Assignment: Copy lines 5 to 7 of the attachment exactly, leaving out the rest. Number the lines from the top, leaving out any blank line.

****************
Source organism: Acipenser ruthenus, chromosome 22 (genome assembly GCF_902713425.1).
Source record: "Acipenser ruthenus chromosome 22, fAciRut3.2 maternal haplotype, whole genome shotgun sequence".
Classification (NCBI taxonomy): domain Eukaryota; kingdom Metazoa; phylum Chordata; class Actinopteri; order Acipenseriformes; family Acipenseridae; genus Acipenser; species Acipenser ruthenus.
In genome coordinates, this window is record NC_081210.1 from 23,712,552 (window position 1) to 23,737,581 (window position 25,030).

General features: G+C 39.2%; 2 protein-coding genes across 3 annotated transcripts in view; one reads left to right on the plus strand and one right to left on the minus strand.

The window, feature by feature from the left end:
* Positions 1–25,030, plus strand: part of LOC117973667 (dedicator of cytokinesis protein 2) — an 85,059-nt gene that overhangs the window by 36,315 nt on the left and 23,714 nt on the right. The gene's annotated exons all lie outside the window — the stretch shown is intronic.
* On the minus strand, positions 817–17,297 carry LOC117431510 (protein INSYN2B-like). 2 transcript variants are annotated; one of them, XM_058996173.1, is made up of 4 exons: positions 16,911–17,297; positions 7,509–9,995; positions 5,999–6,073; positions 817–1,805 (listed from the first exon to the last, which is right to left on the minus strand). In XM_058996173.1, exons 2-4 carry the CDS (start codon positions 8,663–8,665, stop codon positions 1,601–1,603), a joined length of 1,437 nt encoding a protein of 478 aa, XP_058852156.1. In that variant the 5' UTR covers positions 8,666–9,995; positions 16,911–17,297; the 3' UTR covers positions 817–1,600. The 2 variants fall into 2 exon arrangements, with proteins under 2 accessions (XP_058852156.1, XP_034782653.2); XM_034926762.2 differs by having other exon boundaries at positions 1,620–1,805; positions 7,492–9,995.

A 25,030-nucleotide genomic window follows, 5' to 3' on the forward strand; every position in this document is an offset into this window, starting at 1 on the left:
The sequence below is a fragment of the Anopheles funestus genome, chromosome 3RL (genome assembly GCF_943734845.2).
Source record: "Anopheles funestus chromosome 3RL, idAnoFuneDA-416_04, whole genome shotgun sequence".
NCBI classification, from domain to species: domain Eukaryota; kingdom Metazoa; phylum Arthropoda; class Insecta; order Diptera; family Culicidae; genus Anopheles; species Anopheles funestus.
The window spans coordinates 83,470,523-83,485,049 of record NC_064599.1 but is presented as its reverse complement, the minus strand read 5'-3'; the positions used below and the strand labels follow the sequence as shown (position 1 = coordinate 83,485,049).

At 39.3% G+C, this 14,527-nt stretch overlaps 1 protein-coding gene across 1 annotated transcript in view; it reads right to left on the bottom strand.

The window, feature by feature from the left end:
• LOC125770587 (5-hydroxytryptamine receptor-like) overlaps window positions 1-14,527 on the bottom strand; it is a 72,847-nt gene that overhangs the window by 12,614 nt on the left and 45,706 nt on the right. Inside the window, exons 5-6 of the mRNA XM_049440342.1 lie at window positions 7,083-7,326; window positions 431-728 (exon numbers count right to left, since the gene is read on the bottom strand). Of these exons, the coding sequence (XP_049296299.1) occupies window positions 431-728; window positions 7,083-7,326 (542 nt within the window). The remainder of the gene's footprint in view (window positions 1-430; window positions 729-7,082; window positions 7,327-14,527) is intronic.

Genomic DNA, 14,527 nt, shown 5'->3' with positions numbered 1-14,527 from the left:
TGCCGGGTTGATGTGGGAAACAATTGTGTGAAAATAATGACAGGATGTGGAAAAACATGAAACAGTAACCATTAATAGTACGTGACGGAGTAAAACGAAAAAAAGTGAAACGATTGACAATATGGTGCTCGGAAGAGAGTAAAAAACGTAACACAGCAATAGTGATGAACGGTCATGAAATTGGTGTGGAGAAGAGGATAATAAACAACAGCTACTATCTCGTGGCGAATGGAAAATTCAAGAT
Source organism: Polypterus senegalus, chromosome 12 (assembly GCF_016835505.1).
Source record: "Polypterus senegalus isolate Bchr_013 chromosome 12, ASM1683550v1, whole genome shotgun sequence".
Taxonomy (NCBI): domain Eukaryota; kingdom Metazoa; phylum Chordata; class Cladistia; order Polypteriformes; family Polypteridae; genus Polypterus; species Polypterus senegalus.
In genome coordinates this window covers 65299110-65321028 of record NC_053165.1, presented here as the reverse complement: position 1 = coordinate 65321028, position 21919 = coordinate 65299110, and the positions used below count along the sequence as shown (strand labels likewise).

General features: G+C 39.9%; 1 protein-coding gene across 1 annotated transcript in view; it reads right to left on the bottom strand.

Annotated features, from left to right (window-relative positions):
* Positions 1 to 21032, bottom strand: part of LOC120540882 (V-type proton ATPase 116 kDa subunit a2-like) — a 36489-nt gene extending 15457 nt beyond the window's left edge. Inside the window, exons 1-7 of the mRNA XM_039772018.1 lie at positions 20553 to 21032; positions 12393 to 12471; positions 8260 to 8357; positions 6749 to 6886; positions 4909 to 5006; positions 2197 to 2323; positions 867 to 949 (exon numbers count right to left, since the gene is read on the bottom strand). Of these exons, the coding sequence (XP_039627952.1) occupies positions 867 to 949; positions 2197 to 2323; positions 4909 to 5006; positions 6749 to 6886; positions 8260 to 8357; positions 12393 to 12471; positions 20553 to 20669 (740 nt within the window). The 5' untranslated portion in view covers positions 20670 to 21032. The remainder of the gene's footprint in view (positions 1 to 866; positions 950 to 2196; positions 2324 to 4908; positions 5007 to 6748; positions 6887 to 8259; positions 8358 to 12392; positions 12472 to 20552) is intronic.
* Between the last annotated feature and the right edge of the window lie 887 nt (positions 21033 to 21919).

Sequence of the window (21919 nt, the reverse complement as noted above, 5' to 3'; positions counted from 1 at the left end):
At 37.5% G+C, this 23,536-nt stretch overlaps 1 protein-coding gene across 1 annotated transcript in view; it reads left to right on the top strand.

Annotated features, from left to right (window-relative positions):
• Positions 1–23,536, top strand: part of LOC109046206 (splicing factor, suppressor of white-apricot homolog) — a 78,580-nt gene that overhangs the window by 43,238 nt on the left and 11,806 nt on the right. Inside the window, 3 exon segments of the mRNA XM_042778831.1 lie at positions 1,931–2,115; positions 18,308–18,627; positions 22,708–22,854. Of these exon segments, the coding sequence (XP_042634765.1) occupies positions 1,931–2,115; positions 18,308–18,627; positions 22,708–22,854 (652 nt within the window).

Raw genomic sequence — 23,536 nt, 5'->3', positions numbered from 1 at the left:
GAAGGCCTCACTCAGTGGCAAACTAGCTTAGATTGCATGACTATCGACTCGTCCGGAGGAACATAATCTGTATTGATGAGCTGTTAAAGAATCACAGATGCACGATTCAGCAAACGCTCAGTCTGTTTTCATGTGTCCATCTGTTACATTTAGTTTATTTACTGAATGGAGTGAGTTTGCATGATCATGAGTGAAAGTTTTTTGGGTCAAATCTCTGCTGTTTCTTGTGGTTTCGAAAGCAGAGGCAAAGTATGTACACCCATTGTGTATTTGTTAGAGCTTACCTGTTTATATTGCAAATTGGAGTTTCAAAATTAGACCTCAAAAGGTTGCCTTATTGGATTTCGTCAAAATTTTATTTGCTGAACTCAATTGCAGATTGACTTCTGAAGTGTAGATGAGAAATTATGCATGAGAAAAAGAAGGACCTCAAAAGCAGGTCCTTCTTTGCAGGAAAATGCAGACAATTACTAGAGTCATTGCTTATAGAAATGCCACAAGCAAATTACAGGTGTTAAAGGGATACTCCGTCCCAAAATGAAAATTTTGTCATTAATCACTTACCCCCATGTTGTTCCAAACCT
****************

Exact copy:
General features: G+C 39.2%; 2 protein-coding genes across 3 annotated transcripts in view; one reads left to right on the plus strand and one right to left on the minus strand.

The window, feature by feature from the left end:
* Positions 1–25,030, plus strand: part of LOC117973667 (dedicator of cytokinesis protein 2) — an 85,059-nt gene that overhangs the window by 36,315 nt on the left and 23,714 nt on the right. The gene's annotated exons all lie outside the window — the stretch shown is intronic.